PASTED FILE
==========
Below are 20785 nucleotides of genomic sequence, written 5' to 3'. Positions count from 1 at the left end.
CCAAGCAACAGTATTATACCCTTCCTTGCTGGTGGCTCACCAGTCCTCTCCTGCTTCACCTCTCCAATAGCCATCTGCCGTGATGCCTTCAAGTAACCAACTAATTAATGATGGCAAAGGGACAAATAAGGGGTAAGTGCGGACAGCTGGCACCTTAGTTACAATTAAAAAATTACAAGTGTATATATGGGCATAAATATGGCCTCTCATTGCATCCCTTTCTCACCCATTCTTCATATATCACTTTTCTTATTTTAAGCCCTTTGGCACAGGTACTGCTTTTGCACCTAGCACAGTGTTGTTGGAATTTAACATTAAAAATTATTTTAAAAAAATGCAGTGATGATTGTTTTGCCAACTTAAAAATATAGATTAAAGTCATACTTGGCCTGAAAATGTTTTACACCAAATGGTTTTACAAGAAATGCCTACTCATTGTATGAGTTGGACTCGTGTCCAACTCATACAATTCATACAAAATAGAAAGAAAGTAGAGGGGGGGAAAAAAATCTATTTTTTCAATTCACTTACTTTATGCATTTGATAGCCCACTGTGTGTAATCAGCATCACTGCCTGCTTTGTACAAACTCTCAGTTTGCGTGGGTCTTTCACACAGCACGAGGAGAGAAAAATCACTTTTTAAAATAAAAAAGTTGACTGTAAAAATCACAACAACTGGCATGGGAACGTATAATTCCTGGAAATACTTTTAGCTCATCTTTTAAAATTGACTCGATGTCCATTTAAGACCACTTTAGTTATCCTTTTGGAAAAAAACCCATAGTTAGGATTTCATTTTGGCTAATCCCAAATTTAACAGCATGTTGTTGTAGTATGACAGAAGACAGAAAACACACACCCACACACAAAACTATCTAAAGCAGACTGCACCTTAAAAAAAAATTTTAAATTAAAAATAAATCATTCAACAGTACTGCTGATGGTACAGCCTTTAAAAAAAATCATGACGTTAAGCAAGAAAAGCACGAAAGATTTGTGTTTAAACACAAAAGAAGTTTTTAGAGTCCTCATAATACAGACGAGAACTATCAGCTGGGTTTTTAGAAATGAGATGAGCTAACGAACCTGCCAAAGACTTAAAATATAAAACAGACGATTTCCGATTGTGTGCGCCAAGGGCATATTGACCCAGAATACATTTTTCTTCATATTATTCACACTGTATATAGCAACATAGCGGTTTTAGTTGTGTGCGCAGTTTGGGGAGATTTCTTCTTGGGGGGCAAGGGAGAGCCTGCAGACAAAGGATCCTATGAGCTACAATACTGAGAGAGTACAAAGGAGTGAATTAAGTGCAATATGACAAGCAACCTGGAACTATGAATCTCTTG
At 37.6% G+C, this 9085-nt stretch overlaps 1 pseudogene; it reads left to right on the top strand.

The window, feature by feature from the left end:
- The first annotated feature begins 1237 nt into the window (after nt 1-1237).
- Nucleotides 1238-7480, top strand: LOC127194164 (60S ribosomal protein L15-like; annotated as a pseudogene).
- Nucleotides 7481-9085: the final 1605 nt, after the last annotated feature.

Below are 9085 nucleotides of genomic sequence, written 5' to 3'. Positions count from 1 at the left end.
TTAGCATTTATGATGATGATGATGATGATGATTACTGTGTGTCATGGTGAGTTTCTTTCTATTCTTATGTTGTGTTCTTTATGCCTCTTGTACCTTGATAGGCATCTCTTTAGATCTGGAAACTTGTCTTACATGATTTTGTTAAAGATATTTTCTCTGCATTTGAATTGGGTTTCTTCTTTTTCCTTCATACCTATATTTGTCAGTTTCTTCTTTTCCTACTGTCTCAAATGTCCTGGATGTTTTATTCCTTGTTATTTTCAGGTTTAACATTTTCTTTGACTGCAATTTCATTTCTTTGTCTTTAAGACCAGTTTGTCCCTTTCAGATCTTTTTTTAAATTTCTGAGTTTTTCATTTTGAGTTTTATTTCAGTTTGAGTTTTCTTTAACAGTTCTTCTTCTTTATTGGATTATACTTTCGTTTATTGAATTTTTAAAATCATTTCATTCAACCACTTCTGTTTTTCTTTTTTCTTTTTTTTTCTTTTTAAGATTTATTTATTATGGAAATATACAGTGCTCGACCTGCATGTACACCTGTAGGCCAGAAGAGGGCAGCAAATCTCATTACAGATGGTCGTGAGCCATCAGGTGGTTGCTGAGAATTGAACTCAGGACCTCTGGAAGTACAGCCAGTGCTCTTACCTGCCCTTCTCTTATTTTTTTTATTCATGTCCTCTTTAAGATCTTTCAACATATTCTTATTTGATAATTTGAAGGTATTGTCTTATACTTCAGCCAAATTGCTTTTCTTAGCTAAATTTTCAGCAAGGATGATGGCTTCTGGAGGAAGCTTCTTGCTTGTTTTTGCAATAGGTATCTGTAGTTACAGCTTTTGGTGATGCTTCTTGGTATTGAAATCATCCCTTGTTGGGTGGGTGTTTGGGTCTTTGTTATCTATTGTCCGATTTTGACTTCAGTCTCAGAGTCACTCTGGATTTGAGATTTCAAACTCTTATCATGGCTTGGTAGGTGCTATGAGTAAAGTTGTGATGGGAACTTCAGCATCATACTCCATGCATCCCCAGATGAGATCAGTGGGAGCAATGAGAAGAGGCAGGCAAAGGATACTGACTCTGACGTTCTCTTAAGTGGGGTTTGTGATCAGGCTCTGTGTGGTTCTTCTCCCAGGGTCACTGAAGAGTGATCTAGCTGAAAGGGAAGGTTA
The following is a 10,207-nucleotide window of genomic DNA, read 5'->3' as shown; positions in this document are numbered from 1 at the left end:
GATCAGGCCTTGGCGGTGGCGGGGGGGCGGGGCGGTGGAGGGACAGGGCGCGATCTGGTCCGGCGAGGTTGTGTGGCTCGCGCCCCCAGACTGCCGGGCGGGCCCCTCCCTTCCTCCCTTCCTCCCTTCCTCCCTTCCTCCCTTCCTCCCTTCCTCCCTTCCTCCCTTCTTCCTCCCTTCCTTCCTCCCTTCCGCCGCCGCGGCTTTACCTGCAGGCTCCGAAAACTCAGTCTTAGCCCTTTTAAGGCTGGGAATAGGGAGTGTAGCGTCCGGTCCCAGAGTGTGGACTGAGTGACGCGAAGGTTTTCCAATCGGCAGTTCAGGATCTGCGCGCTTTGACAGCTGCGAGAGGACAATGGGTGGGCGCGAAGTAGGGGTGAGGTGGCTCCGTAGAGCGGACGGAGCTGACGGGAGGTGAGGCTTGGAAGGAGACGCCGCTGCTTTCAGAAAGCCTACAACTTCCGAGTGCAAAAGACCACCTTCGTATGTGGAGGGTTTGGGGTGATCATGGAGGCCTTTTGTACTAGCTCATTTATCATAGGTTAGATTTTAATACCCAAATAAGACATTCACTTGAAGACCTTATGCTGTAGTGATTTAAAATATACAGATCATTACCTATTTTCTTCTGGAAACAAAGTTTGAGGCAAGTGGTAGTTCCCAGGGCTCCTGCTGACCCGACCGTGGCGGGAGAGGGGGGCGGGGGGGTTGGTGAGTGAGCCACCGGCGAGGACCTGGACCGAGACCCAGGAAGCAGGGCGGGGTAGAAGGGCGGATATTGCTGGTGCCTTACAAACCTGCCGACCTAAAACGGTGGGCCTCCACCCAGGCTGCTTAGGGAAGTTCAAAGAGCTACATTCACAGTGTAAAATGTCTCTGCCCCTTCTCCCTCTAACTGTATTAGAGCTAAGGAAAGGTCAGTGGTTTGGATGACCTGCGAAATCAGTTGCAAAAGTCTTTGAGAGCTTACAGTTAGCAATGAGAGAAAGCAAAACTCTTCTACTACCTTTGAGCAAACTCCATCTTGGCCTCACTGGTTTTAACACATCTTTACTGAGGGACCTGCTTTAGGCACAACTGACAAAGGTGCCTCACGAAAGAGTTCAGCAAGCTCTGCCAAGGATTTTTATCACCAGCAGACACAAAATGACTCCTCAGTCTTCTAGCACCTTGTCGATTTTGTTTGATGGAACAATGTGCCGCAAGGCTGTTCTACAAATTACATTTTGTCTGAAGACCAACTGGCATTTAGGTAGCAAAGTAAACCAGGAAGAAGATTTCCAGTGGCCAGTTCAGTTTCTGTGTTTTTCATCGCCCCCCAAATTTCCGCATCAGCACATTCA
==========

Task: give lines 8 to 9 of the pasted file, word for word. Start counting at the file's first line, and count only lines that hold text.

Below are 9085 nucleotides of genomic sequence, written 5' to 3'. Positions count from 1 at the left end.
TTAGCATTTATGATGATGATGATGATGATGATTACTGTGTGTCATGGTGAGTTTCTTTCTATTCTTATGTTGTGTTCTTTATGCCTCTTGTACCTTGATAGGCATCTCTTTAGATCTGGAAACTTGTCTTACATGATTTTGTTAAAGATATTTTCTCTGCATTTGAATTGGGTTTCTTCTTTTTCCTTCATACCTATATTTGTCAGTTTCTTCTTTTCCTACTGTCTCAAATGTCCTGGATGTTTTATTCCTTGTTATTTTCAGGTTTAACATTTTCTTTGACTGCAATTTCATTTCTTTGTCTTTAAGACCAGTTTGTCCCTTTCAGATCTTTTTTTAAATTTCTGAGTTTTTCATTTTGAGTTTTATTTCAGTTTGAGTTTTCTTTAACAGTTCTTCTTCTTTATTGGATTATACTTTCGTTTATTGAATTTTTAAAATCATTTCATTCAACCACTTCTGTTTTTCTTTTTTCTTTTTTTTTCTTTTTAAGATTTATTTATTATGGAAATATACAGTGCTCGACCTGCATGTACACCTGTAGGCCAGAAGAGGGCAGCAAATCTCATTACAGATGGTCGTGAGCCATCAGGTGGTTGCTGAGAATTGAACTCAGGACCTCTGGAAGTACAGCCAGTGCTCTTACCTGCCCTTCTCTTATTTTTTTTATTCATGTCCTCTTTAAGATCTTTCAACATATTCTTATTTGATAATTTGAAGGTATTGTCTTATACTTCAGCCAAATTGCTTTTCTTAGCTAAATTTTCAGCAAGGATGATGGCTTCTGGAGGAAGCTTCTTGCTTGTTTTTGCAATAGGTATCTGTAGTTACAGCTTTTGGTGATGCTTCTTGGTATTGAAATCATCCCTTGTTGGGTGGGTGTTTGGGTCTTTGTTATCTATTGTCCGATTTTGACTTCAGTCTCAGAGTCACTCTGGATTTGAGATTTCAAACTCTTATCATGGCTTGGTAGGTGCTATGAGTAAAGTTGTGATGGGAACTTCAGCATCATACTCCATGCATCCCCAGATGAGATCAGTGGGAGCAATGAGAAGAGGCAGGCAAAGGATACTGACTCTGACGTTCTCTTAAGTGGGGTTTGTGATCAGGCTCTGTGTGGTTCTTCTCCCAGGGTCACTGAAGAGTGATCTAGCTGAAAGGGAAGGTTA